Legal Entity Identifiers: Beyond the European Market Infrastructure Regulation

The European Market Infrastructure Regulation (EMIR) framework defines reporting, clearing and risk mitigation obligations for derivatives trading. Since February 2014, EMIR requires all European institutions involved in trading any type of derivatives, whether OTC or exchange-traded, to report trades in those derivatives to a Trade Repository (TR). Trade reports must identify all counterparties, brokers, clearing members and beneficiaries using their Legal Entity Identifiers (LEIs).

The LEI presents a range of challenges, especially for non-financial companies that have not previously had to comply with financial services regulation. However, we believe that the introduction of the LEI can provide substantial benefits to firms that go beyond mere compliance with regulation. 

The LEI can serve as a “universal” identifier across all systems and parts of a given company (e.g. to identify counterparties, customers, suppliers, lenders, debt owners, syndicators etc.) for both internal and external uses. It reduces ambiguities as to the entities companies are dealing with and gives intra-firm clarity on exposures to any given counterparty across desks, regions, funds, etc. Furthermore, combining LEIs with company hierarchy and ownership data can greatly enhance risk exposure monitoring.

As part of their assignment of LEIs, Local Operating Units perform elements of due diligence, validating a company’s status against national company registries, filings held by regulators and central banks, and stock exchanges. Once LEIs are fully rolled out and ingrained, regional identifiers should no longer be needed, greatly simplifying the maintenance of entity databases.

Adopting the LEI does come at a cost. Companies with an existing counterparty database have to make adjustments to their systems to incorporate the LEI, incurring development, quality assurance and maintenance costs. The wider EMIR requirements also require the development or procurement of a trade reporting system, or the outsourcing of reporting processes altogether. Certain costs, however, can easily be avoided by applying a range of best practices:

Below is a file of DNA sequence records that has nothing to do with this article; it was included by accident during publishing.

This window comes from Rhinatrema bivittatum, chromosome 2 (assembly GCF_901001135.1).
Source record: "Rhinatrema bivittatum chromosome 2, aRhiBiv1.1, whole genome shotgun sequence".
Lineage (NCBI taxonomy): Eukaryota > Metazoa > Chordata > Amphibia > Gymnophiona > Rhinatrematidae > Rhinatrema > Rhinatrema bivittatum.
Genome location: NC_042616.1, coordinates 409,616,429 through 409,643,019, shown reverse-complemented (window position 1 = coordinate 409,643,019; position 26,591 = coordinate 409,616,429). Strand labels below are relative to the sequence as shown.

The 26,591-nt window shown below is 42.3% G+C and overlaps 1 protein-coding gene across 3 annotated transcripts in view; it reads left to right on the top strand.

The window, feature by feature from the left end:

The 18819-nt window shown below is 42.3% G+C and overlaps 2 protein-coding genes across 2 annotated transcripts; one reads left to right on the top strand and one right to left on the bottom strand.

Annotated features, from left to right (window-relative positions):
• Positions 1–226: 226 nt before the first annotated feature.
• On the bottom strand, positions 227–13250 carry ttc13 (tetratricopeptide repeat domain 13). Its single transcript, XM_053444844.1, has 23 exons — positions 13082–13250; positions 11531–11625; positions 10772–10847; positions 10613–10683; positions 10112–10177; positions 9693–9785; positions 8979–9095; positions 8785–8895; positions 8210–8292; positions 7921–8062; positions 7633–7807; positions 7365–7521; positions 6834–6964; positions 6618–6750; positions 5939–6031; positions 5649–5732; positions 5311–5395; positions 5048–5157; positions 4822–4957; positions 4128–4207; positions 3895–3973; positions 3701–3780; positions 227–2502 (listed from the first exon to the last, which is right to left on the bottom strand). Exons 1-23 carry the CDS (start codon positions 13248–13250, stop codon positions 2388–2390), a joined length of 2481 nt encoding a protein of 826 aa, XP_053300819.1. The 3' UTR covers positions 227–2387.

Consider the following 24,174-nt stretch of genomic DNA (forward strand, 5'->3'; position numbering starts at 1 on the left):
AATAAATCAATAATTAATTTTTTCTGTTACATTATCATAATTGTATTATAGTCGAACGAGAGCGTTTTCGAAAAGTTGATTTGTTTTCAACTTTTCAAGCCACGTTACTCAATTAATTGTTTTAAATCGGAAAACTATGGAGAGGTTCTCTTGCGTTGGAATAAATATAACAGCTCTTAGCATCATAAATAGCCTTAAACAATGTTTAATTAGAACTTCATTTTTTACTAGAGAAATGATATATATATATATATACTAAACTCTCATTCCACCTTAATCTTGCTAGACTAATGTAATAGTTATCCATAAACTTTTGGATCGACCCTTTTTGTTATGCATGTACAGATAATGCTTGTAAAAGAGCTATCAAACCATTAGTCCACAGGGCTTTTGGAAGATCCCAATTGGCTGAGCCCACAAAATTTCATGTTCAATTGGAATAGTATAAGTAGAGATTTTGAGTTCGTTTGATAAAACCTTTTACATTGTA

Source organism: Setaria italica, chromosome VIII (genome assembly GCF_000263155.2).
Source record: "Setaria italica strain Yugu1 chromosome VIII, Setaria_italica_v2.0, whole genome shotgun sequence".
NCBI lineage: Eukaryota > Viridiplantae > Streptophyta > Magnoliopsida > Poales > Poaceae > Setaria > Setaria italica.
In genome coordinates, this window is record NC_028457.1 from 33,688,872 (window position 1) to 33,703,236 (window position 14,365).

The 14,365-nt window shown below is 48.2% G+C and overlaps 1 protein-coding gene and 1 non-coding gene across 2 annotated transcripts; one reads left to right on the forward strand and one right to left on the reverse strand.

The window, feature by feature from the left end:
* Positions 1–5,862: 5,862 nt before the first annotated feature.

• Storing LEIs centrally: Decentralising the storage and maintenance of the LEI could remove most of the benefits of breaking silos between geographical locations, systems and/or desks. Reconciling these at a later stage might prove to be more costly than implementing a centralised approach from the start.
  • Favouring a strategic solution over a tactical one: The LEI will increasingly become a globally used identifier for all companies, irrespective of current EMIR or other regulatory requirements. Implementing only a tactical solution now to accommodate for EMIR reporting might lead to higher future development costs when new requirements are defined.
  • Avoiding manual mapping of LEIs: Although LEIs are expected to remain fairly stable, corporate actions do have an effect on company LEIs. Manually mapping and maintaining the LEI in an in-house database could prove to be a labour-intensive and error-prone activity.

 Although EMIR is currently the driving force behind the LEI integration in Europe, much as Dodd-Frank has been the driving force behind LEI integration in the US, the LEI is currently being considered for a wider array of regulatory requirements globally. Further regulatory reforms will push companies to combine tactical solutions to specific regulations with a more strategic approach in preparation for future requirements. 

Click here to download a copy of the author's whitepaper: Addressing EMIR Compliance.

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